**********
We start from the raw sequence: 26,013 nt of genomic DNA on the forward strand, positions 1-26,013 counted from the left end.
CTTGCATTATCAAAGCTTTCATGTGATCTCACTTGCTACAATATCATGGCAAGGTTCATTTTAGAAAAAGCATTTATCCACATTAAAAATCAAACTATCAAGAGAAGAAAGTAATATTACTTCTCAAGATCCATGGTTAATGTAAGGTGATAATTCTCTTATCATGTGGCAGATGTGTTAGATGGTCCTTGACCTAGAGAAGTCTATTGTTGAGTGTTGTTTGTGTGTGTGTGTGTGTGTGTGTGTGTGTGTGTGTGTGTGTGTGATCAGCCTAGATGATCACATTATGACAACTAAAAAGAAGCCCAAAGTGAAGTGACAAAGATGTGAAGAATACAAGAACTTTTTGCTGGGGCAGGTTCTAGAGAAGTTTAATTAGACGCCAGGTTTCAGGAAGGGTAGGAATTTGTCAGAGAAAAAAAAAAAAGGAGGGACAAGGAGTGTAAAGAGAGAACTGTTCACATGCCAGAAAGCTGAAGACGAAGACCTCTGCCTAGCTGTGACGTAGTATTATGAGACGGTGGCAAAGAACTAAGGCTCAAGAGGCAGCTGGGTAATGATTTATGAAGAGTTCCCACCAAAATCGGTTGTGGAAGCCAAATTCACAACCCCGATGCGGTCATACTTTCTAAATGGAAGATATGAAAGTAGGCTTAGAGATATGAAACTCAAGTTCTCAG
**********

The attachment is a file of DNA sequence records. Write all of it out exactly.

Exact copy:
We start from the raw sequence: 26,013 nt of genomic DNA on the forward strand, positions 1-26,013 counted from the left end.
CTTGCATTATCAAAGCTTTCATGTGATCTCACTTGCTACAATATCATGGCAAGGTTCATTTTAGAAAAAGCATTTATCCACATTAAAAATCAAACTATCAAGAGAAGAAAGTAATATTACTTCTCAAGATCCATGGTTAATGTAAGGTGATAATTCTCTTATCATGTGGCAGATGTGTTAGATGGTCCTTGACCTAGAGAAGTCTATTGTTGAGTGTTGTTTGTGTGTGTGTGTGTGTGTGTGTGTGTGTGTGTGTGTGTGTGTGATCAGCCTAGATGATCACATTATGACAACTAAAAAGAAGCCCAAAGTGAAGTGACAAAGATGTGAAGAATACAAGAACTTTTTGCTGGGGCAGGTTCTAGAGAAGTTTAATTAGACGCCAGGTTTCAGGAAGGGTAGGAATTTGTCAGAGAAAAAAAAAAAAGGAGGGACAAGGAGTGTAAAGAGAGAACTGTTCACATGCCAGAAAGCTGAAGACGAAGACCTCTGCCTAGCTGTGACGTAGTATTATGAGACGGTGGCAAAGAACTAAGGCTCAAGAGGCAGCTGGGTAATGATTTATGAAGAGTTCCCACCAAAATCGGTTGTGGAAGCCAAATTCACAACCCCGATGCGGTCATACTTTCTAAATGGAAGATATGAAAGTAGGCTTAGAGATATGAAACTCAAGTTCTCAG